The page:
Wicket and focus

Our first approach was to create a DefaultFocusBehavior (as described by Julian Sinai) and attach it to the component which should receive the focus. The problem with this is that after a validation error during a submit, you usually want the focus to jump to the first invalid field, so the user can easily correct his erroneous input. The problem with the DefaultFocusBehavior is that the component to which you added it still has it and will try to grab the focus again. We created two methods for handling focus in our BasePage class (from which all of our application pages are inherited) – setFocus and setFocusToFirstInvalidComponent. The first one is called during page initialization and the second on validation failure. They share enough class variables which allow them to ensure that only one component has the DefaultFocusBehavior at a time.

Wicket component strings

Wicket components have a convenient getString method to load a (translatable string from a properties file associated with the component (or any component in its hierarchy). It also allows you to provide parameters to those strings in the form “${count} new messages” where count is looked up as a property of the model you pass to getString.

Sometimes, however, I’d prefer to just have simple numbered parameters and provide them as varargs to getString(). So, in my properties file, I’d have “${0} new messages” and I’d call “getString(id, 15)” to get “15 new messages”. To do this, you need to add a method something like this:

String getStringWithParameters(String id, Object... args) {
 return getString(id, new Model(args));
}

This method takes your varargs and creates an object array which the standard getString function can use to look up your parameters by index.

Using the HTML TBODY tag as a container for table rows

A common issue which Wicket developers face is the need for an AJAX update of the HTML output of a repeater (such as a ListView) which is part of a HTML table (where the repeating element is represented by a single <tr wicket:id=”mylist”> line in the table). The problem is that you can’t just use “target.addComponent(mylist)” – you need some kind of container around the repeater. Using a nested table or div as a container may interfere with your table layout.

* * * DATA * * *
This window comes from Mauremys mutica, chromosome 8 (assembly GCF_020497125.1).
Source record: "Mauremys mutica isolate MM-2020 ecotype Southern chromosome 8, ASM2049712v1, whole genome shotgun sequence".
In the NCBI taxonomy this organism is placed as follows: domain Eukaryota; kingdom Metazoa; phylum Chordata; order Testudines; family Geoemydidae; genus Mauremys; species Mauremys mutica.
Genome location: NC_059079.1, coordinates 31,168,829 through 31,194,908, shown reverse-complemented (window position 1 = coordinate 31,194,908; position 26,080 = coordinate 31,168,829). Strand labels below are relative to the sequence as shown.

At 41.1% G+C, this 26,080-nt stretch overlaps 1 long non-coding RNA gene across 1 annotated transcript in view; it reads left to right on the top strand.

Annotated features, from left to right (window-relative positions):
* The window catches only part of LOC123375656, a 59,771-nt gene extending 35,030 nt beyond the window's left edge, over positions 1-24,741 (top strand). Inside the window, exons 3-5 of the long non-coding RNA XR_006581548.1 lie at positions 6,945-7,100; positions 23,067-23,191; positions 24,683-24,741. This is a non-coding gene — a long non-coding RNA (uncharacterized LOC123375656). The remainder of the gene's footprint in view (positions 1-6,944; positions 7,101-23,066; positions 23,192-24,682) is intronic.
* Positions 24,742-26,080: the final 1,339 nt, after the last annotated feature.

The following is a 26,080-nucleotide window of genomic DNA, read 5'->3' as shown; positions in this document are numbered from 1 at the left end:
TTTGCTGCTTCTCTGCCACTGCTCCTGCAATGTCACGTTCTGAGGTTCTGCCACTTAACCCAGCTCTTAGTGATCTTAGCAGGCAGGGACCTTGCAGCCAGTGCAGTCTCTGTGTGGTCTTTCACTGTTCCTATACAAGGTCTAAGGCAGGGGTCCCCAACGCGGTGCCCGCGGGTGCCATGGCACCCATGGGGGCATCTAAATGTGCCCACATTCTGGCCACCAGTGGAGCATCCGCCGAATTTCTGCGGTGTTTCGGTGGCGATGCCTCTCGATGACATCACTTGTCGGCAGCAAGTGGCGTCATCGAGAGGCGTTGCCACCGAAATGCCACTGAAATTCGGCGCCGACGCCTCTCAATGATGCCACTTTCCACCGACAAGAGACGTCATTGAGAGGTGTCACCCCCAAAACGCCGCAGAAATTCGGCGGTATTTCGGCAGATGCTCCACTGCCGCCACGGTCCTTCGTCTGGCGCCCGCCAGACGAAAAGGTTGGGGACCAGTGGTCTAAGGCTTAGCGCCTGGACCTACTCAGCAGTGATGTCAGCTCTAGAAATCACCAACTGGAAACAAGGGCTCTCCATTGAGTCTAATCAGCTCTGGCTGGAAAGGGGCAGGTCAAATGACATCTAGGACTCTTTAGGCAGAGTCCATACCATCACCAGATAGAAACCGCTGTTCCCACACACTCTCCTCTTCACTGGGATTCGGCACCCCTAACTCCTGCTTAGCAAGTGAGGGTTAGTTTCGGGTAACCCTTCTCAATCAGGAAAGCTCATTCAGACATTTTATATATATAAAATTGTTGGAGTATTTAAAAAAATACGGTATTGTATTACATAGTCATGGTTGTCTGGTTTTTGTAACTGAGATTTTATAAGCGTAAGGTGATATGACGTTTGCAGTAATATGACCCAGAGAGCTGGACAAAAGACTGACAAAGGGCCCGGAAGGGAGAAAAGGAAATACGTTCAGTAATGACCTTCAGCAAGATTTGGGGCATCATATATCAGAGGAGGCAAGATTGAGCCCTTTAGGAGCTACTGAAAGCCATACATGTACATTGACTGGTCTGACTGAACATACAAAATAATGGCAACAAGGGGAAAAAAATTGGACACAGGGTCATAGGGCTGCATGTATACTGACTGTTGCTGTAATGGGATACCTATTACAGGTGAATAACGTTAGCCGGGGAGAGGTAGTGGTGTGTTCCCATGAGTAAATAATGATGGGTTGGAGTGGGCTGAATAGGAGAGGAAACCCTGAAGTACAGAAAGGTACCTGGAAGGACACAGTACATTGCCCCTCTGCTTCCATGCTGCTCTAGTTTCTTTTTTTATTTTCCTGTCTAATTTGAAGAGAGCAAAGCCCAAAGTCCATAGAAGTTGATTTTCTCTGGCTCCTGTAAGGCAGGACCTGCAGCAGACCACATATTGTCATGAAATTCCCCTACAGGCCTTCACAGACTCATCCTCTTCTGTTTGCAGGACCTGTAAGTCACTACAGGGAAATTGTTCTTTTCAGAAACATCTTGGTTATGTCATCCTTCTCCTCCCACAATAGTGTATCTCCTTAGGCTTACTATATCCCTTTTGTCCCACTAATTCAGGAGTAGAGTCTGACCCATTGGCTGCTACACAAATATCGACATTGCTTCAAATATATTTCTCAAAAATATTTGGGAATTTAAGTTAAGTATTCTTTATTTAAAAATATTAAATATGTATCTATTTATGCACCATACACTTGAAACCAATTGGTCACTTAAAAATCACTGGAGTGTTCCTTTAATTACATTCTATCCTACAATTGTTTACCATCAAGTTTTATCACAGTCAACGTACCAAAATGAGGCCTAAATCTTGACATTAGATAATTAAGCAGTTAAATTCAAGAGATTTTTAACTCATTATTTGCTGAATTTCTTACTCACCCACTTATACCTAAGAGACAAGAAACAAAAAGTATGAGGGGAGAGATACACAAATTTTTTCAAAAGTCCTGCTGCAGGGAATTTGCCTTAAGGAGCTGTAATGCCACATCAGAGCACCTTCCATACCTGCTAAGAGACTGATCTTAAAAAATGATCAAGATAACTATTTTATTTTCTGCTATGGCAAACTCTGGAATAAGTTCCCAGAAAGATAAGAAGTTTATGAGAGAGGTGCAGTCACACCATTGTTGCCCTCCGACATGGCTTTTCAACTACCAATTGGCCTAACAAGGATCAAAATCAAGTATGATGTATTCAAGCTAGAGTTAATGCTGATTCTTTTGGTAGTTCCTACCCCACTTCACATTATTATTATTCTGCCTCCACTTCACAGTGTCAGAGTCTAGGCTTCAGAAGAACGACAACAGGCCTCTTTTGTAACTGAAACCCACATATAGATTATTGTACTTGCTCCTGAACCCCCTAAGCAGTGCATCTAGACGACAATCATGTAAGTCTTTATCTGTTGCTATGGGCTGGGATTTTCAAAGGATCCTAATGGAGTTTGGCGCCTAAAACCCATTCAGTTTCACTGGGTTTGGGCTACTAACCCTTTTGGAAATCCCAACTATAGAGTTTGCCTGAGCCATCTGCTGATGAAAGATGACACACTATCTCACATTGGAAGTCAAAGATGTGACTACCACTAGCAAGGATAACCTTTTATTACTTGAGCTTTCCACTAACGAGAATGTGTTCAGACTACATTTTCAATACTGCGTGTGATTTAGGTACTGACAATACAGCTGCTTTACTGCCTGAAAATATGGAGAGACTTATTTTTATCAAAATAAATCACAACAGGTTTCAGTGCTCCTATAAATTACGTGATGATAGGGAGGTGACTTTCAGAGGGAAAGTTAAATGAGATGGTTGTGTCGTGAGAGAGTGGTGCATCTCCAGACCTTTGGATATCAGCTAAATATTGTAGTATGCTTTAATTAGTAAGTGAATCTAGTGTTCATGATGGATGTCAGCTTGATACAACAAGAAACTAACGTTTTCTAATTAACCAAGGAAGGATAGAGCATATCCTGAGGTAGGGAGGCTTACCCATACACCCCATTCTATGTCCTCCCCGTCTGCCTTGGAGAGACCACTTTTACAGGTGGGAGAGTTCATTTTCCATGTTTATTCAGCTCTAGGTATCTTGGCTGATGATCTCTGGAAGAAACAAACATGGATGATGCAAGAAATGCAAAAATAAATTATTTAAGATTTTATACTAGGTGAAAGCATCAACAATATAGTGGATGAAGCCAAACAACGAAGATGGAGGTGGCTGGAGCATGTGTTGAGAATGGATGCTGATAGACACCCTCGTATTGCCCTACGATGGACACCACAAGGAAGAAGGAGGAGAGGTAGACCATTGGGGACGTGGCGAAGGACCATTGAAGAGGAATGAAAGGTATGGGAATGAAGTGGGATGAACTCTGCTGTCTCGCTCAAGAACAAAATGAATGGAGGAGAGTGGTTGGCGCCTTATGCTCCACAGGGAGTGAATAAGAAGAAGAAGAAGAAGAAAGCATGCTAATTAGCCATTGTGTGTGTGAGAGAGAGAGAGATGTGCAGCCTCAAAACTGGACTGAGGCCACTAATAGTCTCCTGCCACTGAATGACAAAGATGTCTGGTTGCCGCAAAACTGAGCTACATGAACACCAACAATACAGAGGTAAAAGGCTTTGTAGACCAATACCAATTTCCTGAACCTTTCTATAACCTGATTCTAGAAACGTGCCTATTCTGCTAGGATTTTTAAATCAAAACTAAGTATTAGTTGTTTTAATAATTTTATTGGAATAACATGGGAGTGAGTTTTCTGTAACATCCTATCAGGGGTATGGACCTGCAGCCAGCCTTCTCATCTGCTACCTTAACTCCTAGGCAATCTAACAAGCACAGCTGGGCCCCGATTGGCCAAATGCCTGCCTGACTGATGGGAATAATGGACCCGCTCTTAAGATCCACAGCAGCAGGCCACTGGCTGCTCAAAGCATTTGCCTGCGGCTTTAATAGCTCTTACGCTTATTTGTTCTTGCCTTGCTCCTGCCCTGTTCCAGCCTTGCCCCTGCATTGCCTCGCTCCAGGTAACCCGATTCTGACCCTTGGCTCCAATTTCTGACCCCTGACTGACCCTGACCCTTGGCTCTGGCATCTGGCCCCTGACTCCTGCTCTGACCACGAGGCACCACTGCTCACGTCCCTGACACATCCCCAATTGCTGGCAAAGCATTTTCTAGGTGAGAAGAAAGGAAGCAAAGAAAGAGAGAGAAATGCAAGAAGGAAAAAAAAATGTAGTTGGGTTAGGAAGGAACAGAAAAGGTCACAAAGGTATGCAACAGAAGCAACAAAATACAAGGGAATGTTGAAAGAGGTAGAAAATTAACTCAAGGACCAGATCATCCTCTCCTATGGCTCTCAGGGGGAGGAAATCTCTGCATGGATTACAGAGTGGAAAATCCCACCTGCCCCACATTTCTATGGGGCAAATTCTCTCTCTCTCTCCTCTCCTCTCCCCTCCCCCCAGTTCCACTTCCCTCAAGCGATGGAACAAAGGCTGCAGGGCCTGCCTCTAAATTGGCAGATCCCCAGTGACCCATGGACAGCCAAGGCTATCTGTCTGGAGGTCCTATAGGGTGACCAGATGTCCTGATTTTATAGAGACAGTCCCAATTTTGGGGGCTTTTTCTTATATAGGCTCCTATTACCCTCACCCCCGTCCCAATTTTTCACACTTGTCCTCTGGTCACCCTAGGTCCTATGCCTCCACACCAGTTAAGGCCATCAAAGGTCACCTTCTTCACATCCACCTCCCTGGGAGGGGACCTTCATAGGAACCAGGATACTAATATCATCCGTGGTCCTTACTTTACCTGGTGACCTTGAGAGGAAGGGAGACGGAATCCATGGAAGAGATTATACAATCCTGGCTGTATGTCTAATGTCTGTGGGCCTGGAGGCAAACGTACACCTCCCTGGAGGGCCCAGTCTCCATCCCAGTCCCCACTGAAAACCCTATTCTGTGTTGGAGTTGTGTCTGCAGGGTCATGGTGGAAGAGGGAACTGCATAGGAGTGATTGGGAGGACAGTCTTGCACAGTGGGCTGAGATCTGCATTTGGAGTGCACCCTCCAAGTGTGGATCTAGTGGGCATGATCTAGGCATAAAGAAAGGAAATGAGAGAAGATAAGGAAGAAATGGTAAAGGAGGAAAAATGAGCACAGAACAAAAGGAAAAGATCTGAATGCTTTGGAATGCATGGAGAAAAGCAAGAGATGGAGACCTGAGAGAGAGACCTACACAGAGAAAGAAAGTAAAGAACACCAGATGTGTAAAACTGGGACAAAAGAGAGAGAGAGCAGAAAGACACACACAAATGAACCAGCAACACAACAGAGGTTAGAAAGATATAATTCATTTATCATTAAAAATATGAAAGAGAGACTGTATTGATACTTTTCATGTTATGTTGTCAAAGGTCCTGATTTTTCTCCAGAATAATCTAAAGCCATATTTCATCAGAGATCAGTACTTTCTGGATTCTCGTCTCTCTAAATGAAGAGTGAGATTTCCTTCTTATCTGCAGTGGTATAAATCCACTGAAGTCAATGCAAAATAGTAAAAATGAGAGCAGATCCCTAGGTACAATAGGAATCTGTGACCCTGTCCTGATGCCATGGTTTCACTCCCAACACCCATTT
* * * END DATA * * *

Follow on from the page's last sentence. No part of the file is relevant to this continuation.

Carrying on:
The solution is to use a <tbody wicket:id=”mylistcontainer”> tag around the <tr> which you can add to your page with a WebMarkupContainer and then pass to target.addComponent. It provides you with a container around one or more table rows which you can address from Wicket without messing up your table layout.

Form fields within a Wicket TabbedPanel

Here’s something which took me several days to figure out. If you have form fields within a TabbedPanel (or AjaxTabbedPanel), how do you ensure that they get validated and submitted correctly when the user switches tabs . The TabbedPanel unloads panels as the user switches tabs so only the currently selected tab gets submitted. One suggestion (from Julian Sinai) was to use AjaxFormValidatingBehavior as follows:

AjaxFormValidatingBehavior.addToAllFormComponents(form, “onblur”);

This ensures that form fields get submitted every time they lose the focus (which also happens when the user switches tabs). This however still leaves us with the problem that the tab switch has already occurred before you have a chance to react to validation errors.

The solution I eventually found was to prevent the user switching tabs until any form fields within the selected tab validate correctly.

I did this by overloading the newLink method of the TabbedPanel and returning an AjaxSubmitLink instead of the standard AjaxFallbackLink (wouldn’t it make sense to make AjaxSubmitLink the default if the Panel contains form fields?). Since the AjaxSubmitLink needs a form, I needed to additionally extend the AbstractTab used by the TabbedPanel to query its panel for a form.

Here’s the overload of the newLink method:

tabPanel = new TabbedPanel("tabs", tabs) {
	private static final long serialVersionUID = 1L;

	@Override
	protected WebMarkupContainer newLink(String linkId, final int index) {
		Form form = ((AbstractTabWithForm) tabs.get(getSelectedTab())).getForm();

		if (form != null) {
			return new AjaxSubmitLink(linkId, form) {
				private static final long serialVersionUID = 1L;

				@Override
				protected void onError(AjaxRequestTarget target, Form form) {
					super.onError(target, form);
					target.addComponent(tabPanel);
				}

				@Override
				protected void onSubmit(AjaxRequestTarget target, Form form) {
					setSelectedTab(index);
					if (target != null) {
						target.addComponent(tabPanel);
					}
				}

			};
		} else {
			return super.newLink(linkId, index);
		}
	}
};
tabPanel.setOutputMarkupId(true);
add(tabPanel);

Here’s the subclass of the AbstractTab to provide access to the form:

abstract class AbstractTabWithForm extends AbstractTab {
	private static final long serialVersionUID = 1L;

	public AbstractTabWithForm(IModel title) {
		super(title);
	}

	// override this if you have a form
	public Form getForm() {
		return null;
	}
}

Here’s how the tabs are added:

tabs.add(new AbstractTabWithForm(new Model("General")) {
	private static final long serialVersionUID = 1L;
	private BasePanel panel = null;

	@Override
	public Panel getPanel(String panelId) {
		try {
			if (panel == null)
				panel = new GeneralPanel(panelId, item);
		} catch (Exception e) {
			error(e.getMessage());
		}
		return panel;
	}

	@Override
	public Form getForm() {
		return panel.getForm();
	}
});

And here’s how it looks in practice – in the example below, the user is attempting to switch tabs before all required fields have been filled out in the current tab.

The user attempts to switch tabs before all required fields are filled